Update time to my experiments with improving GPU temperatures and case airflow. So as a recap:
- I've noticed that my video card was hitting thermal limits on workloads that normally didn't in the last case it was in, a Silverstone FTZ-02
After looking at the case and thinking of the airflow pattern, I came up to this conclusion:
The idea was that the case fans on the top and rear would draw the hot air (marked red) up and out. But there wasn't much airflow going there. So I stuck a case fan on the video card to draw some air up. I also did see some improvement so I decided to pursue this route.
The temporary solution looked like this:
Deciding to make this a more permanent and elegant solution, I ordered an L brackets meant for mounting case fans to something (https://www.amazon.com/Coolerguys-Mount-Stand-Bracket-Black/dp/B0195FW4LI). This would mount to the case itself through the rear fan so I could mount another case fan above the video card. I also decided to remove the shroud on my video card because I feel like the direction the air needs to go past the fans was constrained by it. The end result is this:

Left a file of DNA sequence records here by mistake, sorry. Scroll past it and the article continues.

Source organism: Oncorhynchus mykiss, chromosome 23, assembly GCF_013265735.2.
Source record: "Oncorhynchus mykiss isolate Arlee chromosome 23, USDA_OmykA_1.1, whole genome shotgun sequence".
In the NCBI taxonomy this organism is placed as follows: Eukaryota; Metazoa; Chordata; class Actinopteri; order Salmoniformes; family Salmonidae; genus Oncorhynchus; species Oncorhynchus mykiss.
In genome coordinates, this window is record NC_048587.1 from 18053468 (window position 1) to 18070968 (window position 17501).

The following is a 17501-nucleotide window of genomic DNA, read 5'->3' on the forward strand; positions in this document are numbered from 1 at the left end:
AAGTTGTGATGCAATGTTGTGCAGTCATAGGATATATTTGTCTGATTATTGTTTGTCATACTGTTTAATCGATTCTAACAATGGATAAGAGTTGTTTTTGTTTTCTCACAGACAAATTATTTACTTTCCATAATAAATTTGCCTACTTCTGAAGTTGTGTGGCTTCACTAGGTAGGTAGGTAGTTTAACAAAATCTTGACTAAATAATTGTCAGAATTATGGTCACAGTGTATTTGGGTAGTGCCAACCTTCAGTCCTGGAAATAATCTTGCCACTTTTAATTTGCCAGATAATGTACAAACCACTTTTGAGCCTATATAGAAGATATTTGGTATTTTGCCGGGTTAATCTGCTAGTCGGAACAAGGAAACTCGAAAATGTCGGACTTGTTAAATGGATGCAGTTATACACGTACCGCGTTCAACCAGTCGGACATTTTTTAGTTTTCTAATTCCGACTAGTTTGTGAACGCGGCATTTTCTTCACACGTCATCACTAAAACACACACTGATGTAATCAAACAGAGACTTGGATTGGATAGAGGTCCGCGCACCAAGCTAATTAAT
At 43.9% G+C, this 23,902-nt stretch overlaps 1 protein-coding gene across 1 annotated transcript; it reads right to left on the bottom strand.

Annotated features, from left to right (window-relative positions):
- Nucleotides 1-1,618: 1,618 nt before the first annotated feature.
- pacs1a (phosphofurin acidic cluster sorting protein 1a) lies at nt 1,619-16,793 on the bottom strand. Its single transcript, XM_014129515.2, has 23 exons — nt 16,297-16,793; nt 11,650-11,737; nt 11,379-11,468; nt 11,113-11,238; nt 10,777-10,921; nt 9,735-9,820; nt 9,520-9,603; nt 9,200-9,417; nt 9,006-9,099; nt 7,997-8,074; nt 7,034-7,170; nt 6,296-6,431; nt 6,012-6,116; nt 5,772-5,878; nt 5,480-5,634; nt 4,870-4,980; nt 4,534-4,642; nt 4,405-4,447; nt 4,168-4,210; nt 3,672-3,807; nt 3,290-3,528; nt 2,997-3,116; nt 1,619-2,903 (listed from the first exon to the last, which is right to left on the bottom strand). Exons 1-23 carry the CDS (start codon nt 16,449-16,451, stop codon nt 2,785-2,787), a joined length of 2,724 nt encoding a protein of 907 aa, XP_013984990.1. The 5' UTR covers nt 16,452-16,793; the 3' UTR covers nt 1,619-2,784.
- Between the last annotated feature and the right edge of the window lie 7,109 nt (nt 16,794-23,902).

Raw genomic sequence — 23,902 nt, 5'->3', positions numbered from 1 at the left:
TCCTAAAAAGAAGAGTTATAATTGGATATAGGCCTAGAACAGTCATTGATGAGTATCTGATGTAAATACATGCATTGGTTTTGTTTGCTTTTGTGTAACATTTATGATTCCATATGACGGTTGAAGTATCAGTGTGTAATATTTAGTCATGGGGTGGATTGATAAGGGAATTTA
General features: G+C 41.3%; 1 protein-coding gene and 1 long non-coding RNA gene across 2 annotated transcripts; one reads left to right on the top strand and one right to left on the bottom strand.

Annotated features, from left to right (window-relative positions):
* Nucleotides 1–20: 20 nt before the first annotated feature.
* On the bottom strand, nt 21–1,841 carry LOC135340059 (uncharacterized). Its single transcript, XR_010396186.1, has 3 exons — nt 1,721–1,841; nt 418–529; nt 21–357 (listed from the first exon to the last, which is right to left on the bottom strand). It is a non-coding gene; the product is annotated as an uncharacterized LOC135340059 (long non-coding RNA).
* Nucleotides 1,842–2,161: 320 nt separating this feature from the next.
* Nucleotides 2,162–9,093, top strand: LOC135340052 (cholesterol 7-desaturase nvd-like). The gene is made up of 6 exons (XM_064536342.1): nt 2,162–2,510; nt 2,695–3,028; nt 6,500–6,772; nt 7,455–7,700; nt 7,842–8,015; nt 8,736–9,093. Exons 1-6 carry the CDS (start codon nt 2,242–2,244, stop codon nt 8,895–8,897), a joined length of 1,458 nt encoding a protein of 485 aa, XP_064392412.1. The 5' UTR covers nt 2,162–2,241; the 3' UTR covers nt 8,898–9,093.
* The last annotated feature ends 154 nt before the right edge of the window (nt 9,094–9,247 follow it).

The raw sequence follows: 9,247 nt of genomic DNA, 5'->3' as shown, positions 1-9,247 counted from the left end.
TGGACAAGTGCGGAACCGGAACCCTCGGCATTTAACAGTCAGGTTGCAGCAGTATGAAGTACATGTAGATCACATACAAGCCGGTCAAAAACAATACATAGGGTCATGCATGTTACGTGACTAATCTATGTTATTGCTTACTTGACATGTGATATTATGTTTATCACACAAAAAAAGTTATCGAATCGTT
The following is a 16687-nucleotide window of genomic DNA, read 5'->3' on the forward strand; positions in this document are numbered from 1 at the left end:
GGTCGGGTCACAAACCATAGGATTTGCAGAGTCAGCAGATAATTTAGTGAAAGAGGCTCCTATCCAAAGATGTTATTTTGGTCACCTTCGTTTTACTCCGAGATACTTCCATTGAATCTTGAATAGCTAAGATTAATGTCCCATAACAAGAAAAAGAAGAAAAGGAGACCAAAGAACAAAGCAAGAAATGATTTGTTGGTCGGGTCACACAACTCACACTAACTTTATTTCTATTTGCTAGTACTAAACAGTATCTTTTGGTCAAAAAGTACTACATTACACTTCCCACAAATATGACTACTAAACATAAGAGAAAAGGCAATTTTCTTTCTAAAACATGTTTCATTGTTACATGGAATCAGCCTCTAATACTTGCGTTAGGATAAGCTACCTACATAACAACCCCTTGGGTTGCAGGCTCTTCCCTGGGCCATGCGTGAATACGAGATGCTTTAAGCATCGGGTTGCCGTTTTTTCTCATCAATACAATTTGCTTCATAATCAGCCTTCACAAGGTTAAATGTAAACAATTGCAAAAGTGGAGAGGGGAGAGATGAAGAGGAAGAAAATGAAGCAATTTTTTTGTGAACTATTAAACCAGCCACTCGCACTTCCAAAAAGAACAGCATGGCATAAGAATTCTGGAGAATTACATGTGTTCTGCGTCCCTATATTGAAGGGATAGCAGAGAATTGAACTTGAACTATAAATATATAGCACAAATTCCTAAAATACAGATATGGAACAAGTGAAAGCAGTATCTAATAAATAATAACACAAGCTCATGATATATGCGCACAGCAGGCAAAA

I also happened to be at Fry's and they had white LED versions of Corsair's AF120/AF140s, so why not? The only problem I found though is they need to run at a fixed RPM through my fan controller, otherwise the light pulses occasionally which I'm guessing is the fan controller "kicking" the motor and the LEDs are powered by the same power-in line as the motor.
So was it worth it? Well, I'll let the numbers speak for themselves. The workload I used to test this was https://na.finalfantasyxiv.com/benchmark/
Before the mod (probably, I forgot when I gathered this data)
After the mod
- The GPU was able to sustain higher clock speeds for longer, indicated by the higher average clock speed.
- The average and maximum temperature dropped
- The GPU's performance was not limited by thermals. Power and VRel are expected to be hit.